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I spend a lot of time in my car between San Ramon and Los Angeles.  Lately I’ve been listening to the podcast Judaism UnboundJudaism Unbound explores out-of-the-box thinking about what is working and what is not and where the Jewish community is headed.  Their first guest was Rabbi Benay Lappe who spoke about the way people react when the structure around them (in this case institutional Jewish life) no longer works for them.  According to Rabbi Lappe, people have 3 options – they can stay, they can leave, or adapt or innovate to create something that does work.   I fit into the third category.

For years, since my kids went off to college, most Friday nights you will find our family gathered to light Shabbat candles and to share our week.   This might not be so unusual in some circles but for the fact that one son lives in Irvine, one in Vermont, my father and step-mom are in Idaho and we live in Northern California.  Come sundown and 7:30 PST we all gather via Zoom technology, on our computers, as a family.  We sing, we bless, we eat, we laugh.  Our pets meow and bark and we create special, sacred time.  We could let the distance get the better of us and we could drift apart but using the structure of Shabbat, we are strengthening our connection as a family and experiencing a time-honored Jewish ritual.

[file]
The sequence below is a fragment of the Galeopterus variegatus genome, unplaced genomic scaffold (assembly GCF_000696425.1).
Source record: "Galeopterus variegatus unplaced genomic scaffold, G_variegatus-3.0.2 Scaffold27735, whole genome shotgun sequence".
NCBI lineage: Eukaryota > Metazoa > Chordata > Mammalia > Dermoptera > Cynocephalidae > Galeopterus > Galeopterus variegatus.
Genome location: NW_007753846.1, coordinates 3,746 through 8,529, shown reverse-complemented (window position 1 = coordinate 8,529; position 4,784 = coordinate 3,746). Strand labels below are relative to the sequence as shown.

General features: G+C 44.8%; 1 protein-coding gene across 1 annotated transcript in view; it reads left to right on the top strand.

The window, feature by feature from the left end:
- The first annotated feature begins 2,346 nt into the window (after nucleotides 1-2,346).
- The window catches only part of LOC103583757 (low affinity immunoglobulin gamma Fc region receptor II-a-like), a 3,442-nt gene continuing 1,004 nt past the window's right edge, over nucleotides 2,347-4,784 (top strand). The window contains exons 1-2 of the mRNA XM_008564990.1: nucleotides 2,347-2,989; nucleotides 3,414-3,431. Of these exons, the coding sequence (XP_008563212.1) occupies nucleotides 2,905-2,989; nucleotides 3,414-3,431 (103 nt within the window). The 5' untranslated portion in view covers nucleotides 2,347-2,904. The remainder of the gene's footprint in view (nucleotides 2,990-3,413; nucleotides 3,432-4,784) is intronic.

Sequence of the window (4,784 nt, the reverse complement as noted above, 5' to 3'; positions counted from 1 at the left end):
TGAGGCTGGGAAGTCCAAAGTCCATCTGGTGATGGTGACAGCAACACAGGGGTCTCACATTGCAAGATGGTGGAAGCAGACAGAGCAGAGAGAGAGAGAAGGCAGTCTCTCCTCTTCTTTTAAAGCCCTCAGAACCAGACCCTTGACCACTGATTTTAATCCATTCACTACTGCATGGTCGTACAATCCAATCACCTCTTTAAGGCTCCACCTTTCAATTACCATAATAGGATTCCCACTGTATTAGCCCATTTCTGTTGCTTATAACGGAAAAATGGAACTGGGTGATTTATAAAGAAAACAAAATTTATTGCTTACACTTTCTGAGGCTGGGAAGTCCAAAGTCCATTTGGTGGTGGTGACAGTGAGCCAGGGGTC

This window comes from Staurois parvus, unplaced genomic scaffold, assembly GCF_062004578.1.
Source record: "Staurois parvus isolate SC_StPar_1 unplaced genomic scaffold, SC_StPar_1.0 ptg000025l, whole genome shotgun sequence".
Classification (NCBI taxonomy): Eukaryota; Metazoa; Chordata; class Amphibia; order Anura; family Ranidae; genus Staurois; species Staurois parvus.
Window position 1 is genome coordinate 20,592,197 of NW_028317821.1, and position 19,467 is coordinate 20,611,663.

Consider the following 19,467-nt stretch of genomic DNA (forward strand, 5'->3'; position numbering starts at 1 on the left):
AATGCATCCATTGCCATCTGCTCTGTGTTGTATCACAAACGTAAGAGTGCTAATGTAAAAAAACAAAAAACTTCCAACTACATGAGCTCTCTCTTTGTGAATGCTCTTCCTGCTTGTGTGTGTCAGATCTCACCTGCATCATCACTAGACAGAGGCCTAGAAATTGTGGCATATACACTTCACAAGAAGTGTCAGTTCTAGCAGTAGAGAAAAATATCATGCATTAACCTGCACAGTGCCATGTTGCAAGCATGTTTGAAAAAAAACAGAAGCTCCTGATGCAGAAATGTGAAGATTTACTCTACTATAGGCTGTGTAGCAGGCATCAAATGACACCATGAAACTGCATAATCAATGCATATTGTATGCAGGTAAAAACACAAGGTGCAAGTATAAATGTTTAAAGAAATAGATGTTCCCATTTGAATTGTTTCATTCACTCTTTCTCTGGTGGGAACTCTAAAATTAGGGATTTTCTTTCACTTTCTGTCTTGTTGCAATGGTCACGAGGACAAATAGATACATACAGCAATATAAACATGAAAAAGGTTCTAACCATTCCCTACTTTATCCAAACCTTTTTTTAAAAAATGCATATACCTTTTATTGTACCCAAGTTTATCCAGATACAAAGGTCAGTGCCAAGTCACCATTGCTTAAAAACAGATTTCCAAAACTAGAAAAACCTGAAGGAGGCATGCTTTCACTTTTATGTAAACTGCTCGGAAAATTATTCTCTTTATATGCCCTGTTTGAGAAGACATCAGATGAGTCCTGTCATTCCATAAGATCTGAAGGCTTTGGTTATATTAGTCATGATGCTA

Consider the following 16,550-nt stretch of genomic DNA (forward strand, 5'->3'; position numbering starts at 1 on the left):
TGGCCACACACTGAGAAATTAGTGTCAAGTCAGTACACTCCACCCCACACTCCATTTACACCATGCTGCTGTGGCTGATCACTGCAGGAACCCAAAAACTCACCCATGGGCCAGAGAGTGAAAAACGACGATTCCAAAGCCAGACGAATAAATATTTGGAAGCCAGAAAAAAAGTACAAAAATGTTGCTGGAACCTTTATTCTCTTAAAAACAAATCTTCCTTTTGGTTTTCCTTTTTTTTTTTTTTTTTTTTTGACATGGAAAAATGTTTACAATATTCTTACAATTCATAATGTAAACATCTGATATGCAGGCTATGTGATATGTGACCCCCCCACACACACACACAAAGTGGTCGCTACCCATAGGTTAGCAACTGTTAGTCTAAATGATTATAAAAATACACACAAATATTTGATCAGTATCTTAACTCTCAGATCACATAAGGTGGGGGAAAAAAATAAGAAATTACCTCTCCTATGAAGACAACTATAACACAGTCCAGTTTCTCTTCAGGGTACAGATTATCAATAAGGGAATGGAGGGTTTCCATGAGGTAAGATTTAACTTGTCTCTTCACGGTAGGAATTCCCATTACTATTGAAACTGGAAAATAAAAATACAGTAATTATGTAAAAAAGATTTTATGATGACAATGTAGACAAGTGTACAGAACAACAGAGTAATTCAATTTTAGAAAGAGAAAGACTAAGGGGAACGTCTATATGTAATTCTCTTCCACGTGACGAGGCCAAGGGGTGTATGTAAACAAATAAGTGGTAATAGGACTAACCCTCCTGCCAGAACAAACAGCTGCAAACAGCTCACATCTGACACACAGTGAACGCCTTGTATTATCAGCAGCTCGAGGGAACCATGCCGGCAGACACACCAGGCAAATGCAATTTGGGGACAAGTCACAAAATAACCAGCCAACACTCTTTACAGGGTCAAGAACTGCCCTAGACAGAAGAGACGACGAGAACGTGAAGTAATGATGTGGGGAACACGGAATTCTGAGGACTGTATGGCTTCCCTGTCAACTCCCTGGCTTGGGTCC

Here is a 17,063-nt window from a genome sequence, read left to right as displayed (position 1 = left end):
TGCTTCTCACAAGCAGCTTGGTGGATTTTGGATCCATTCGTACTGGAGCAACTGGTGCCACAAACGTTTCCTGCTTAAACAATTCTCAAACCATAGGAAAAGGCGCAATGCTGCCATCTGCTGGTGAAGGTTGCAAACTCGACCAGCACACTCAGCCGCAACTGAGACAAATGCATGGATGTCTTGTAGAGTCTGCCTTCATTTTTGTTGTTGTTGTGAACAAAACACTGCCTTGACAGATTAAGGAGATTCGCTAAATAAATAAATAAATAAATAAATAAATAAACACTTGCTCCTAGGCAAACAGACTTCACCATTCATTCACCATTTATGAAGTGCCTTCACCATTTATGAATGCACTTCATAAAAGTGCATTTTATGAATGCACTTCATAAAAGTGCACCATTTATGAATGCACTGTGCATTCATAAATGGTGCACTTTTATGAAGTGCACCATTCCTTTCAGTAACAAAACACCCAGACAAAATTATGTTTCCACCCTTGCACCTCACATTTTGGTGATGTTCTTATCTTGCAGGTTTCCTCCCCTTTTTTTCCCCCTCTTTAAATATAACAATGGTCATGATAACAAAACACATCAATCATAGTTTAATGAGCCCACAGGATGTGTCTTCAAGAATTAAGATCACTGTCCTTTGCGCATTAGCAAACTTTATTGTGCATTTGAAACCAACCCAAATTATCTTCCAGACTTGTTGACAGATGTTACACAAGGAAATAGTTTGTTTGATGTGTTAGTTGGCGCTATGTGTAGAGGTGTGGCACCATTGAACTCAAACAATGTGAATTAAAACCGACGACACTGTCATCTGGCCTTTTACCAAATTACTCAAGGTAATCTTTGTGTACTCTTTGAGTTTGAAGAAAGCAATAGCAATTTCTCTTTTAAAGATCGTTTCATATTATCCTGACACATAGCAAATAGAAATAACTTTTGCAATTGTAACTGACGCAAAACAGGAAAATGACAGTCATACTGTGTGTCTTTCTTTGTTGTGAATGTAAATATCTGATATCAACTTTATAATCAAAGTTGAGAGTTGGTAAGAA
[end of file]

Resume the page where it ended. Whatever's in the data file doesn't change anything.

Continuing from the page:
Judaism Unbound asserts that in today’s Jewish world our focus should be on the quality of our interactions; rather than how big our congregations are.  They observe that it seems to many that to lead an authentic Jewish life you must buy into the “whole package” – to do every ritual and every prayer.  But their point is that we can be “unbounded’ from this notion and “unbundle” the different elements of the package.  We can do the things that are relevant and meaningful in our lives, and not focus on what is not.